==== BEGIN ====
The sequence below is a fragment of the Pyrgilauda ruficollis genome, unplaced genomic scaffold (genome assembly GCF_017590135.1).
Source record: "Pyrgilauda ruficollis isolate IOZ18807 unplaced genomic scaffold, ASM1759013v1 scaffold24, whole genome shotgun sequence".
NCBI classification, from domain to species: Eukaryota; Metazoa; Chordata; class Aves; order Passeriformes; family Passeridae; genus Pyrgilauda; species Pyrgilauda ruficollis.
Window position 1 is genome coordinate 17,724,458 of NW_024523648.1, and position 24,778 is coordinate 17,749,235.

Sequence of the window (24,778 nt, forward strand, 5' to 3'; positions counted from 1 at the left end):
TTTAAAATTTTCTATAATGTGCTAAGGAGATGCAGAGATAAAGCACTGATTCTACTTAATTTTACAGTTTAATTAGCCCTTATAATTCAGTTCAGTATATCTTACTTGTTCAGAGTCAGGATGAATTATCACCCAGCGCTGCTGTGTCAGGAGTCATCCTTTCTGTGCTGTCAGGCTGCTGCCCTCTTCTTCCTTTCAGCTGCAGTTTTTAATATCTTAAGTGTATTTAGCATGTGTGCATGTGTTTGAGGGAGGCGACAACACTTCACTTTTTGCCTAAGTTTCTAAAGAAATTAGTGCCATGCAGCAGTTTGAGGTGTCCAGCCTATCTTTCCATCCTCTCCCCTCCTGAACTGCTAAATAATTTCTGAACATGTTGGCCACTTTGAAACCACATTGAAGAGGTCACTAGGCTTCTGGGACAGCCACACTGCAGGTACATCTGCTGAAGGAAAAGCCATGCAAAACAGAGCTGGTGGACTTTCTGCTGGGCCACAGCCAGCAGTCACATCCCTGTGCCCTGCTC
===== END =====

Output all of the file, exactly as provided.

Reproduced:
The sequence below is a fragment of the Pyrgilauda ruficollis genome, unplaced genomic scaffold (genome assembly GCF_017590135.1).
Source record: "Pyrgilauda ruficollis isolate IOZ18807 unplaced genomic scaffold, ASM1759013v1 scaffold24, whole genome shotgun sequence".
NCBI classification, from domain to species: Eukaryota; Metazoa; Chordata; class Aves; order Passeriformes; family Passeridae; genus Pyrgilauda; species Pyrgilauda ruficollis.
Window position 1 is genome coordinate 17,724,458 of NW_024523648.1, and position 24,778 is coordinate 17,749,235.

Sequence of the window (24,778 nt, forward strand, 5' to 3'; positions counted from 1 at the left end):
TTTAAAATTTTCTATAATGTGCTAAGGAGATGCAGAGATAAAGCACTGATTCTACTTAATTTTACAGTTTAATTAGCCCTTATAATTCAGTTCAGTATATCTTACTTGTTCAGAGTCAGGATGAATTATCACCCAGCGCTGCTGTGTCAGGAGTCATCCTTTCTGTGCTGTCAGGCTGCTGCCCTCTTCTTCCTTTCAGCTGCAGTTTTTAATATCTTAAGTGTATTTAGCATGTGTGCATGTGTTTGAGGGAGGCGACAACACTTCACTTTTTGCCTAAGTTTCTAAAGAAATTAGTGCCATGCAGCAGTTTGAGGTGTCCAGCCTATCTTTCCATCCTCTCCCCTCCTGAACTGCTAAATAATTTCTGAACATGTTGGCCACTTTGAAACCACATTGAAGAGGTCACTAGGCTTCTGGGACAGCCACACTGCAGGTACATCTGCTGAAGGAAAAGCCATGCAAAACAGAGCTGGTGGACTTTCTGCTGGGCCACAGCCAGCAGTCACATCCCTGTGCCCTGCTC